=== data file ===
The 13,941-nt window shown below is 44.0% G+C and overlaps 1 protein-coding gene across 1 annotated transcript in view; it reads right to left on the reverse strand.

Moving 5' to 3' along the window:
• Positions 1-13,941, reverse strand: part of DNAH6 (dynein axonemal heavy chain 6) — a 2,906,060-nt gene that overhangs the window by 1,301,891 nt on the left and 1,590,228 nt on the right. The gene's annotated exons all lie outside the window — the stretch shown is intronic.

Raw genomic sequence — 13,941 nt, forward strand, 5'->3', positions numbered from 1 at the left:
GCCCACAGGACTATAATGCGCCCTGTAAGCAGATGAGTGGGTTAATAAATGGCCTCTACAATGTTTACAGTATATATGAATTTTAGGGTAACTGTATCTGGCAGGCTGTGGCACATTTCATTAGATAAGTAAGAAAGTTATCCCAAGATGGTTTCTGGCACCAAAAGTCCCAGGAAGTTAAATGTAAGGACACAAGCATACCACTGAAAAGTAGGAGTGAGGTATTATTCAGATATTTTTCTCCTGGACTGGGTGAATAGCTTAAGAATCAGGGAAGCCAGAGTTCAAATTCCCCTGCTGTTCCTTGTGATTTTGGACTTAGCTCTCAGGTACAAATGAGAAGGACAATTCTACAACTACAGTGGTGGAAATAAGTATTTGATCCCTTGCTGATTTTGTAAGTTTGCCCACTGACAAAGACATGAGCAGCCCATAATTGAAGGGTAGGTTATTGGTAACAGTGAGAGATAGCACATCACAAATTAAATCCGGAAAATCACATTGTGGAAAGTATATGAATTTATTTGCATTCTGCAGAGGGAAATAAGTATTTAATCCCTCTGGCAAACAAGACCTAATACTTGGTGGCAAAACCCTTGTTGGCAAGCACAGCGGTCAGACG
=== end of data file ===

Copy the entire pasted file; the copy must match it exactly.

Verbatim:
The 13,941-nt window shown below is 44.0% G+C and overlaps 1 protein-coding gene across 1 annotated transcript in view; it reads right to left on the reverse strand.

Moving 5' to 3' along the window:
• Positions 1-13,941, reverse strand: part of DNAH6 (dynein axonemal heavy chain 6) — a 2,906,060-nt gene that overhangs the window by 1,301,891 nt on the left and 1,590,228 nt on the right. The gene's annotated exons all lie outside the window — the stretch shown is intronic.

Raw genomic sequence — 13,941 nt, forward strand, 5'->3', positions numbered from 1 at the left:
GCCCACAGGACTATAATGCGCCCTGTAAGCAGATGAGTGGGTTAATAAATGGCCTCTACAATGTTTACAGTATATATGAATTTTAGGGTAACTGTATCTGGCAGGCTGTGGCACATTTCATTAGATAAGTAAGAAAGTTATCCCAAGATGGTTTCTGGCACCAAAAGTCCCAGGAAGTTAAATGTAAGGACACAAGCATACCACTGAAAAGTAGGAGTGAGGTATTATTCAGATATTTTTCTCCTGGACTGGGTGAATAGCTTAAGAATCAGGGAAGCCAGAGTTCAAATTCCCCTGCTGTTCCTTGTGATTTTGGACTTAGCTCTCAGGTACAAATGAGAAGGACAATTCTACAACTACAGTGGTGGAAATAAGTATTTGATCCCTTGCTGATTTTGTAAGTTTGCCCACTGACAAAGACATGAGCAGCCCATAATTGAAGGGTAGGTTATTGGTAACAGTGAGAGATAGCACATCACAAATTAAATCCGGAAAATCACATTGTGGAAAGTATATGAATTTATTTGCATTCTGCAGAGGGAAATAAGTATTTAATCCCTCTGGCAAACAAGACCTAATACTTGGTGGCAAAACCCTTGTTGGCAAGCACAGCGGTCAGACG